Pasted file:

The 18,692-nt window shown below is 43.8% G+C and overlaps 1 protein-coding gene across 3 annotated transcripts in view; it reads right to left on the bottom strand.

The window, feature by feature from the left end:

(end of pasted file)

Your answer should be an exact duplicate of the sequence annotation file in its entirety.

The 18,692-nt window shown below is 43.8% G+C and overlaps 1 protein-coding gene across 3 annotated transcripts in view; it reads right to left on the bottom strand.

The window, feature by feature from the left end: